Image Credit: Perth Demons FC
POSITION: Key Forward
DRAFT ANALYSIS: “McDonald is a strong key forward who finds the scoreboard regularly and boasts endurance comparable to Nick Riewoldt.” – Michael Alvaro
Coming into 2020, Logan McDonald was pegged as a potential first round selection, but his outstanding form at WAFL League level has seen him rocket into the top five conversation. A key position forward with terrific craft inside 50 and elite endurance further afield, McDonald put his name in lights with 21 goals across nine senior games this year; being held goalless just once and booting multiple majors in seven of those outings. While he has come on leaps and bounds as a top-ager, the West Australian appeared on the draft radar after earning Under 16 All Australian honours in 2018, before going on to represent his state’s Under 18 side thrice as a bottom-ager. McDonald also featured in the Under 17 Australian team which took on New Zealand, and ran out on AFL Grand Final day in the Futures All-Star showcase. To cap off his outstanding campaign this year, he performed solidly in Game One of the WA Under 18 All-Stars exhibitions, before calf soreness saw him ruled out for Game Two. He could well end up as the first player taken in 2020, an honour which would prove great reward for a remarkable season.
- Forward craft
- Kick penetration
- One-on-one marking
- Untapped versatility
McDonald delivers an overall forward package which proves incredibly complete for a player of his age. Having cut his teeth at the senior grade in Western Australia, the 18-year-old has also proven he is a readymade type who can match it with more mature bodies and experienced heads. McDonald’s forward craft is sound; able to present with smart leading patterns, dominate one-on-one situations, and constantly find the goals. Even on down days, McDonald finds a way to pop up and hit the scoreboard with punishing conversion from a variety of ranges and situations. He only needs a few chances to do so and earns each opportunity, most often via contested marks when battling one-out against his direct opponent.
In his time close to goal, McDonald’s ability to own his area really comes to the fore. He protects the drop zone very well from long balls into the attacking 50, making most entries work with his clever positioning and bodywork. It was a marvel to see his strength as an 18-year-old at times, able to hold off senior adversaries, push off at the right time to mark, or rise straight up to clunk the ball under heat. He does tend to rely on taking the ball on his chest a little, a trait which may see him come undone a touch under the pressure and pace of AFL football, though he is certainly capable of stretching for overhead marks going back with the flight, or leaping up over the back of a pack.
Compounding his aerial impact is McDonald’s goalkicking rate. It is all well and good taking marks inside 50, but being able to translate that threat to the scoreboard is arguably the most important job for a forward. With 21 goals in nine games this year and seven bags of multiples, McDonald certainly does that. He can snap home around the body from tight angles, slot through straightforward shots within 30 metres, and also sink team-lifting long bombs. His confidence at times this year bordered on arrogance, as he would often mark nearly 50 metres from goal and almost immediately point to the big sticks. But McDonald backs it up, slamming home those long-range set shots to prove his natural forward craft.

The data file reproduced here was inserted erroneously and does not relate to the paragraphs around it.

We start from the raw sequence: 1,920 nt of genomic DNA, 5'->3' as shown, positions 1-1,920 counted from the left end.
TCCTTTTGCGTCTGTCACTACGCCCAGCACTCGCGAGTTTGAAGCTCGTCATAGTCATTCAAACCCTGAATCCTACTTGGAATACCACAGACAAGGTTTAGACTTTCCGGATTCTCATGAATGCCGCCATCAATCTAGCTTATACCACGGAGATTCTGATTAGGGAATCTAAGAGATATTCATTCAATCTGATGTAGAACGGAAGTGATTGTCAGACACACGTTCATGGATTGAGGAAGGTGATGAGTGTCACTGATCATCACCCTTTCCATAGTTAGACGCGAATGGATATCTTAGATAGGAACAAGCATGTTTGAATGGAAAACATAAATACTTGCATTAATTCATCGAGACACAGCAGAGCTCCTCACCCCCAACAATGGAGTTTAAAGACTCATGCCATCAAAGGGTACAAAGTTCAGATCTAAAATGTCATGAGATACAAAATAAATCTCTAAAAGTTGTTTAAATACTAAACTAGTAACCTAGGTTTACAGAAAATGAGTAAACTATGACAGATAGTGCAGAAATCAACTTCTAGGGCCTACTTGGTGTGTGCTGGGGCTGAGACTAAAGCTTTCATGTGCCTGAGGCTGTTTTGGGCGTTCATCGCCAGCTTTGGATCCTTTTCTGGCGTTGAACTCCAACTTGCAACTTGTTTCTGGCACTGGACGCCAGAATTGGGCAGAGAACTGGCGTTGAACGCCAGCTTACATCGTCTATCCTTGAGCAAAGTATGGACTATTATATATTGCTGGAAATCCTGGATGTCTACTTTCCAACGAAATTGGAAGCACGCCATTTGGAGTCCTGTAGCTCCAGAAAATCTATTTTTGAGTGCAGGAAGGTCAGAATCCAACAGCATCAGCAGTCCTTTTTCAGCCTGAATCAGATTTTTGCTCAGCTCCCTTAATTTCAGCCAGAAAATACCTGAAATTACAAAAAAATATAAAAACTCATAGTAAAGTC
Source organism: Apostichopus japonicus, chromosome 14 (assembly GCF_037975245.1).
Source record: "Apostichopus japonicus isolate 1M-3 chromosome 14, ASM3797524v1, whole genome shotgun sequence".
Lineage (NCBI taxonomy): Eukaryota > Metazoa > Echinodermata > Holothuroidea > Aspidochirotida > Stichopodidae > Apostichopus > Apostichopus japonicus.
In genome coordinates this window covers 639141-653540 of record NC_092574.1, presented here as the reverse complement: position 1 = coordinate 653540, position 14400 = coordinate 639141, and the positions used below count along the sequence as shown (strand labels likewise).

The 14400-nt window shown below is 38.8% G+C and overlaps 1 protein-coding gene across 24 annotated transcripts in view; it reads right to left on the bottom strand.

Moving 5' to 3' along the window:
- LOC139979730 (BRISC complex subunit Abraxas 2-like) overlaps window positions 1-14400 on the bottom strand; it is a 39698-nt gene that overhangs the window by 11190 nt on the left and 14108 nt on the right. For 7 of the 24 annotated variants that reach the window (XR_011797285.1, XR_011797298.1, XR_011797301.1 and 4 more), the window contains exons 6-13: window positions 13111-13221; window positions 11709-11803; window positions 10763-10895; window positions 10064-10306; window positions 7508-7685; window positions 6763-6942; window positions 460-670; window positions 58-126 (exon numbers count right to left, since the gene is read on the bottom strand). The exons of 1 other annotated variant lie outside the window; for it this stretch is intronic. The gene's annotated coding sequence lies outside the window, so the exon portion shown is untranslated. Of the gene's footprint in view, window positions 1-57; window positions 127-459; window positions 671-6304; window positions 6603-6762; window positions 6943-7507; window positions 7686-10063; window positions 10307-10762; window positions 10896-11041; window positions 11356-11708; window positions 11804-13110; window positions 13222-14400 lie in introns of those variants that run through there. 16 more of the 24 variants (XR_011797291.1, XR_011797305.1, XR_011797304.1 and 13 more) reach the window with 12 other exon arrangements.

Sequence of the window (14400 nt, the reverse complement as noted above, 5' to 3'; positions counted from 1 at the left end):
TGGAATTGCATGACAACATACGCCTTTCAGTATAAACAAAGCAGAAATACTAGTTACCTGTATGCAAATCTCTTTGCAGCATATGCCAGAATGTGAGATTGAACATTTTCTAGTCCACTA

One of the main assets which sets McDonald apart is his endurance, something which has seen him draw comparisons to Nick Riewoldt. A preseason yo-yo test score of 21.3 and 2km time of 6:33 at the national combine suggest he is elite in that department, especially for a player of his size. He is able to utilise it on-field too, gaining good separation from his opponent up the field and presenting an option to link into attacking 50. In the WA Under 18 All-Stars game, McDonald was kept quiet around goal, but made his mark by working up past the wing to get his hands on the ball. From there, his skills by foot are generally quite clean and he has the kick penetration to send his side into attack quickly when the opportunity presents.
In terms of improvements, McDonald’s versatility is somewhat untapped. While he can play deep as a full forward or further afield as a modern day centre half-forward, the Perth product has not particularly been tried down back or in the ruck for extended stints across a season, at least not at the current level he is playing. However, if he is so good up forward, it seems hardly necessary. McDonald tests well in the power tests such as the 20-metre sprint (3.029 seconds) and vertical leap (82cm), but is not massively explosive. Enhancing these areas will allow him to become an even more dominant key forward, as he could potentially burst off the lead or crash packs better than he currently does. Mixed with his high-level endurance, it would really compound his overall impact both inside 50 and up the ground.
DRAFT PROJECTION: 1-3
As a club looking for a key position forward, there is not really much more you could want than what McDonald offers. His body of work this year could well see him end up the number one pick, pending whether Adelaide does not bother to place a bid on Jamarra Ugle-Hagan off the bat. It is unlikely that he slips past pick three, especially given the fact that North Melbourne holds pick two and would be wise to seek a long-term replacement for Ben Brown. At pick three, Sydney may have interest elsewhere but would definitely consider McDonald, and perhaps a more conservative range would be to extend his projection out to 1-5. With Joe Daniher out the door, do not rule Essendon out of the equation if they can trade up into the top three.
Under 18s Championships